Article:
McGraw-Hill Education Sells to Private Equity To “Go Faster”

The McGraw-Hill Companies recently announced its decision to sell its education business to Apollo Global Management, a private equity firm that has a history of  investing in educational businesses, for a price of $2.5 billion. The remaining publicly traded company would then change its name to McGraw-Hill Financial and focus strictly on its financial and ratings services. The plans for the sale was first announced in September 2011 which has already resulted in in the company seeing an increase in overall shares by approximately 34%, a significantly higher value than was predicted by the S&P 500 index. How and why would a company like McGraw-Hill which has traditionally shown growth every year, has maintained a solid stock price, and pays dividends regularly, decide to just sell off its education business?

In reviewing articles written by several of the major finance publications, the sale is described to only help the company (or should I say companies) in the long run.  As with any company, the business strategy should be reviewed on a regular basis, making sure that the short term and long term goals can still be met. In the case of McGraw-Hill, the board of directors has been monitoring the education industry as well as the finance industry and has recently seen that state budget cuts across the country have resulted in a decline in sales for seven of the last eight quarters. However, the board also knows that the education business is in a transition period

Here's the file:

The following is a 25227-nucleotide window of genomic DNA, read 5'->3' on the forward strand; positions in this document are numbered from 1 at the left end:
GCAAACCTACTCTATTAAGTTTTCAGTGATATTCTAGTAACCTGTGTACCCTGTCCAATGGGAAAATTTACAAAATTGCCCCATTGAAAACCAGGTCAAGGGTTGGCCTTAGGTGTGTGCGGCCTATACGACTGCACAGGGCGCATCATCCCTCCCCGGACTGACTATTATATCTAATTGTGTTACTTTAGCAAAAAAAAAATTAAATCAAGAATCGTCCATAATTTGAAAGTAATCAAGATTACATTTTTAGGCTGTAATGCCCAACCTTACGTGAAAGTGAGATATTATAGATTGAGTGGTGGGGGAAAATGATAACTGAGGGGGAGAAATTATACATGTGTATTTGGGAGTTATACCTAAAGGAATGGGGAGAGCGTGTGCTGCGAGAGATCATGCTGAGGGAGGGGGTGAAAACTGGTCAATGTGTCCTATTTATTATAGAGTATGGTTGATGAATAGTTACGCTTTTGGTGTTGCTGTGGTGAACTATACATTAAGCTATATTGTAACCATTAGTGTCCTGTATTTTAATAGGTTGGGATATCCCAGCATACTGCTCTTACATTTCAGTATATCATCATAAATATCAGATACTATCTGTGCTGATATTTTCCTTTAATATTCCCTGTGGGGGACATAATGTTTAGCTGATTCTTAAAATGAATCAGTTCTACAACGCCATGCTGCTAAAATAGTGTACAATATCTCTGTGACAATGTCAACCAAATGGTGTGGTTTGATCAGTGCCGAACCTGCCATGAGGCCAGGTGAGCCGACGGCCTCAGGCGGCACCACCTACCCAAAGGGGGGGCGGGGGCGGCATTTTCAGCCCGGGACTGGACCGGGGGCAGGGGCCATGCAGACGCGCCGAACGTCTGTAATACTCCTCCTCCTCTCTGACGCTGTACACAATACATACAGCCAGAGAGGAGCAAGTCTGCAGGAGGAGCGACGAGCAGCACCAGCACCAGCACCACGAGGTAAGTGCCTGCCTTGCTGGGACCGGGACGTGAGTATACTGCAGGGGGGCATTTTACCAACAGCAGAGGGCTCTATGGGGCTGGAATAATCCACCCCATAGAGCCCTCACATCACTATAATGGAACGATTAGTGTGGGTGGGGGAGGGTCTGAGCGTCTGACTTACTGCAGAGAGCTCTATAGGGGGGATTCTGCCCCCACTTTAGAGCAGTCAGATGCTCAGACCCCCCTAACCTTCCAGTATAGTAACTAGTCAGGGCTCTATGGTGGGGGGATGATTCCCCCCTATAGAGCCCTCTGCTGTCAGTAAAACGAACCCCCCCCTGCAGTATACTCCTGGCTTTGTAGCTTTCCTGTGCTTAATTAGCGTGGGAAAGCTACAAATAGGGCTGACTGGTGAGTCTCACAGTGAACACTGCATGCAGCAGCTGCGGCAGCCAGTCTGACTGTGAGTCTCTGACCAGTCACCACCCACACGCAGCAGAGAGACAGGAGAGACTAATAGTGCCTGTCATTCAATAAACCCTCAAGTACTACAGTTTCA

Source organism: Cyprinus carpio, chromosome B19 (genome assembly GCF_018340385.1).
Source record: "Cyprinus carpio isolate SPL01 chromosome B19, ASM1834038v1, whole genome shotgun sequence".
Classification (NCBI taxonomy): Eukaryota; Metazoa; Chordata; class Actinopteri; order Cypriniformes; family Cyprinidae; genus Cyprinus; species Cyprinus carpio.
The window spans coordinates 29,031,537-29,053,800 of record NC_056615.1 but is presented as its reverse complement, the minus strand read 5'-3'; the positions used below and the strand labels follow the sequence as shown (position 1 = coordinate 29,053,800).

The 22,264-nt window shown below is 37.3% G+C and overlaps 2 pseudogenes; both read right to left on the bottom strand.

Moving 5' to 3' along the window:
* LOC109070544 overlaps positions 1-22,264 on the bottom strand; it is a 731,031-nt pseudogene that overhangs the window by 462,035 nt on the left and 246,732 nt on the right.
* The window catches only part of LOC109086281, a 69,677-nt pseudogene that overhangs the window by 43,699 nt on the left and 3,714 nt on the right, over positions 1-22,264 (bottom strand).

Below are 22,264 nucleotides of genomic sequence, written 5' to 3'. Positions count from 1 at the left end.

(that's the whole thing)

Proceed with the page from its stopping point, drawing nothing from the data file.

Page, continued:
from a print focus to digital focus and has been trying to ensure it has the capital to successfully make this transition to be profitable. Another very important part of the decision was based on shareholder feedback. Many were complaining that the returns were being impeded by the fact that McGraw-Hill was two completely unrelated businesses. As a result, the decision was made to split the two businesses into two, selling the education business to a private equity firm. In doing so, the financial business increases shareholder value and balance sheet flexibility, and the education business becomes more agile in its quest to become a completely digital educational services business. In other words, the education business gains speed, which means products and services can make it to market much more quickly in order to drive growth and market share.

Based on basic business strategy theory, the most successful businesses always keep their shareholders, customers, and employees happy. The decision seems to have addressed the shareholders, but what about the customers and employees?  How would you evaluate McGraw-Hill’s decision to split their businesses?   Should there be any concern for the education business now that it’s owned by a private equity firm?



McGraw-Hill to Sell Education Business to Apollo for $2.5 Billion;MHP&ticker=MHP


McGraw-Hill Sells Education Unit To Apollo: Bellwether For Educational Publishing?